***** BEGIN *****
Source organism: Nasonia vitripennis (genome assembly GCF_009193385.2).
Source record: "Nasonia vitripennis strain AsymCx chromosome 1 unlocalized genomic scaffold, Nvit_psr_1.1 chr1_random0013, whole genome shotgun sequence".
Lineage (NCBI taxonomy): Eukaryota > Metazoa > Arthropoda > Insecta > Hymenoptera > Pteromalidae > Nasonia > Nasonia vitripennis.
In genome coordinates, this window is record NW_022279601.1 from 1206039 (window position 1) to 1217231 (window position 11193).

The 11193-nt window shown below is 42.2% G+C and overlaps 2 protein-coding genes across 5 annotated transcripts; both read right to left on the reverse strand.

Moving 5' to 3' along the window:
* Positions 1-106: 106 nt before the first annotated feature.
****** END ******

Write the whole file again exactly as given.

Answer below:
Source organism: Nasonia vitripennis (genome assembly GCF_009193385.2).
Source record: "Nasonia vitripennis strain AsymCx chromosome 1 unlocalized genomic scaffold, Nvit_psr_1.1 chr1_random0013, whole genome shotgun sequence".
Lineage (NCBI taxonomy): Eukaryota > Metazoa > Arthropoda > Insecta > Hymenoptera > Pteromalidae > Nasonia > Nasonia vitripennis.
In genome coordinates, this window is record NW_022279601.1 from 1206039 (window position 1) to 1217231 (window position 11193).

The 11193-nt window shown below is 42.2% G+C and overlaps 2 protein-coding genes across 5 annotated transcripts; both read right to left on the reverse strand.

Moving 5' to 3' along the window:
* Positions 1-106: 106 nt before the first annotated feature.